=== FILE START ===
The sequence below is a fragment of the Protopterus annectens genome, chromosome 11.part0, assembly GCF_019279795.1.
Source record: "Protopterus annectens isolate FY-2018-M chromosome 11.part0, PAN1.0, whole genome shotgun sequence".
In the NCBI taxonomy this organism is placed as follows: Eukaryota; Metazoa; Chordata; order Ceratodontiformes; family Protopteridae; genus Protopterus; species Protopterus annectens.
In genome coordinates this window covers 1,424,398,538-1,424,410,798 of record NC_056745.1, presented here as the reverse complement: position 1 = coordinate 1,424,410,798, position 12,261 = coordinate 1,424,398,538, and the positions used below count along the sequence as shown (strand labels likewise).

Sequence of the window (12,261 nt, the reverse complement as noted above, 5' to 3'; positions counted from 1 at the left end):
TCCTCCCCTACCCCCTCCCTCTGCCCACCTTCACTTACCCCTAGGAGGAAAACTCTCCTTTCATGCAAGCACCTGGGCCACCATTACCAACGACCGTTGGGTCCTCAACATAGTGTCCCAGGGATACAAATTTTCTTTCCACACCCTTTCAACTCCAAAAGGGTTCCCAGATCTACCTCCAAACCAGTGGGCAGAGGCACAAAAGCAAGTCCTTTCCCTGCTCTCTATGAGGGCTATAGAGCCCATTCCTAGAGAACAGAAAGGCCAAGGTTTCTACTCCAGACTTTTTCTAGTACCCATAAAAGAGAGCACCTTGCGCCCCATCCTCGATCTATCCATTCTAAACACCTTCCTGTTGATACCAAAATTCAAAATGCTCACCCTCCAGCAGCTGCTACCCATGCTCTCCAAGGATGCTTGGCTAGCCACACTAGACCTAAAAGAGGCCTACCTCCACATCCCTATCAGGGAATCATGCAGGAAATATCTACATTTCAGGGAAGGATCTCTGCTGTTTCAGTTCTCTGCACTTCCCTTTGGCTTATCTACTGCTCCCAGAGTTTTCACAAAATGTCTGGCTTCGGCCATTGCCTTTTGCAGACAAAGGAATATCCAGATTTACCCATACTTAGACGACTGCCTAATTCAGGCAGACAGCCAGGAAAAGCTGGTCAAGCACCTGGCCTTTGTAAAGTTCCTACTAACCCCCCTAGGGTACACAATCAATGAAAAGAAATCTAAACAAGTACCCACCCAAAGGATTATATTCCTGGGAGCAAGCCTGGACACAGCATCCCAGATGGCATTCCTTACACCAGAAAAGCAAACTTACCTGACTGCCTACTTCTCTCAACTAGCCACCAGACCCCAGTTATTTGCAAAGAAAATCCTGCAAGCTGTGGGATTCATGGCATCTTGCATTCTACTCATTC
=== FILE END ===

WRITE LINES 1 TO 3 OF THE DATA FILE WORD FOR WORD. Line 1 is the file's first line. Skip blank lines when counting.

The sequence below is a fragment of the Protopterus annectens genome, chromosome 11.part0, assembly GCF_019279795.1.
Source record: "Protopterus annectens isolate FY-2018-M chromosome 11.part0, PAN1.0, whole genome shotgun sequence".
In the NCBI taxonomy this organism is placed as follows: Eukaryota; Metazoa; Chordata; order Ceratodontiformes; family Protopteridae; genus Protopterus; species Protopterus annectens.